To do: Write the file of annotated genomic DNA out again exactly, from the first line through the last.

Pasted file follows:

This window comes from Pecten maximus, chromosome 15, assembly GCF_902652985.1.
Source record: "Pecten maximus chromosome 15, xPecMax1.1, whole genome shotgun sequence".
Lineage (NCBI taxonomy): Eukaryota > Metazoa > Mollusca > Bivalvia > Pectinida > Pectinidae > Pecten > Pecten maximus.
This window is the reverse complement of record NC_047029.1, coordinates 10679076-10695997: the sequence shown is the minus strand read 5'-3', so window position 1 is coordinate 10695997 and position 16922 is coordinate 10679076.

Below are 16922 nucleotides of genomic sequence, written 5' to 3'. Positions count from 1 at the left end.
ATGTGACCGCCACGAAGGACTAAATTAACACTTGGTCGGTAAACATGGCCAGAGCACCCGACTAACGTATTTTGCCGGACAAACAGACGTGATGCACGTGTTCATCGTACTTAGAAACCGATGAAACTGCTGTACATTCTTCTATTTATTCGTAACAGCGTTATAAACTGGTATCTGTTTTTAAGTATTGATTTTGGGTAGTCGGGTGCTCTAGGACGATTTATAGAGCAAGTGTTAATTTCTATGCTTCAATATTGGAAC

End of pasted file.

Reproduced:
This window comes from Pecten maximus, chromosome 15, assembly GCF_902652985.1.
Source record: "Pecten maximus chromosome 15, xPecMax1.1, whole genome shotgun sequence".
Lineage (NCBI taxonomy): Eukaryota > Metazoa > Mollusca > Bivalvia > Pectinida > Pectinidae > Pecten > Pecten maximus.
This window is the reverse complement of record NC_047029.1, coordinates 10679076-10695997: the sequence shown is the minus strand read 5'-3', so window position 1 is coordinate 10695997 and position 16922 is coordinate 10679076.

Below are 16922 nucleotides of genomic sequence, written 5' to 3'. Positions count from 1 at the left end.
ATGTGACCGCCACGAAGGACTAAATTAACACTTGGTCGGTAAACATGGCCAGAGCACCCGACTAACGTATTTTGCCGGACAAACAGACGTGATGCACGTGTTCATCGTACTTAGAAACCGATGAAACTGCTGTACATTCTTCTATTTATTCGTAACAGCGTTATAAACTGGTATCTGTTTTTAAGTATTGATTTTGGGTAGTCGGGTGCTCTAGGACGATTTATAGAGCAAGTGTTAATTTCTATGCTTCAATATTGGAAC